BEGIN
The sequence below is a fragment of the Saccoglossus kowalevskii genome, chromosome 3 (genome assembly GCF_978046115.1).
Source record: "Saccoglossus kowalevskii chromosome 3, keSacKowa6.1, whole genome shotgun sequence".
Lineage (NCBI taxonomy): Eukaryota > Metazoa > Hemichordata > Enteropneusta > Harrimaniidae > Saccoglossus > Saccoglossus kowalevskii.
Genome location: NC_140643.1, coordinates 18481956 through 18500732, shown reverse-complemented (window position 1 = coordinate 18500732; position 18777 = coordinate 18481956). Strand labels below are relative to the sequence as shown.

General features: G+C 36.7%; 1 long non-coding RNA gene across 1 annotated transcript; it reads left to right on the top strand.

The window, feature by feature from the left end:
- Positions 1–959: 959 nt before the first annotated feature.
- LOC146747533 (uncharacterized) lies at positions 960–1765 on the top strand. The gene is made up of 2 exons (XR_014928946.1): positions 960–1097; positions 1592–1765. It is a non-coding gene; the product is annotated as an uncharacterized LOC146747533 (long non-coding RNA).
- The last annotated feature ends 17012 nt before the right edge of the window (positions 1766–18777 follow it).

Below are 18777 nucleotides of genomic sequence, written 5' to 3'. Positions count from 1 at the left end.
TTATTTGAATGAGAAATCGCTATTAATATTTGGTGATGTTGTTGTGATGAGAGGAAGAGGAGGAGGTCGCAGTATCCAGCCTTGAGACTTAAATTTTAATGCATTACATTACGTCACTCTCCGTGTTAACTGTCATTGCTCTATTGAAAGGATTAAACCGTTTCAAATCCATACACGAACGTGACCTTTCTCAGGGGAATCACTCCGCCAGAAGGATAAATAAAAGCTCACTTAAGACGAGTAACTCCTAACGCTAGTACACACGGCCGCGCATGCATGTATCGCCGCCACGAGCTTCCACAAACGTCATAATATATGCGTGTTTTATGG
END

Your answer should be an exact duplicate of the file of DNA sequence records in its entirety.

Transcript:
The sequence below is a fragment of the Saccoglossus kowalevskii genome, chromosome 3 (genome assembly GCF_978046115.1).
Source record: "Saccoglossus kowalevskii chromosome 3, keSacKowa6.1, whole genome shotgun sequence".
Lineage (NCBI taxonomy): Eukaryota > Metazoa > Hemichordata > Enteropneusta > Harrimaniidae > Saccoglossus > Saccoglossus kowalevskii.
Genome location: NC_140643.1, coordinates 18481956 through 18500732, shown reverse-complemented (window position 1 = coordinate 18500732; position 18777 = coordinate 18481956). Strand labels below are relative to the sequence as shown.

General features: G+C 36.7%; 1 long non-coding RNA gene across 1 annotated transcript; it reads left to right on the top strand.

The window, feature by feature from the left end:
- Positions 1–959: 959 nt before the first annotated feature.
- LOC146747533 (uncharacterized) lies at positions 960–1765 on the top strand. The gene is made up of 2 exons (XR_014928946.1): positions 960–1097; positions 1592–1765. It is a non-coding gene; the product is annotated as an uncharacterized LOC146747533 (long non-coding RNA).
- The last annotated feature ends 17012 nt before the right edge of the window (positions 1766–18777 follow it).

Below are 18777 nucleotides of genomic sequence, written 5' to 3'. Positions count from 1 at the left end.
TTATTTGAATGAGAAATCGCTATTAATATTTGGTGATGTTGTTGTGATGAGAGGAAGAGGAGGAGGTCGCAGTATCCAGCCTTGAGACTTAAATTTTAATGCATTACATTACGTCACTCTCCGTGTTAACTGTCATTGCTCTATTGAAAGGATTAAACCGTTTCAAATCCATACACGAACGTGACCTTTCTCAGGGGAATCACTCCGCCAGAAGGATAAATAAAAGCTCACTTAAGACGAGTAACTCCTAACGCTAGTACACACGGCCGCGCATGCATGTATCGCCGCCACGAGCTTCCACAAACGTCATAATATATGCGTGTTTTATGG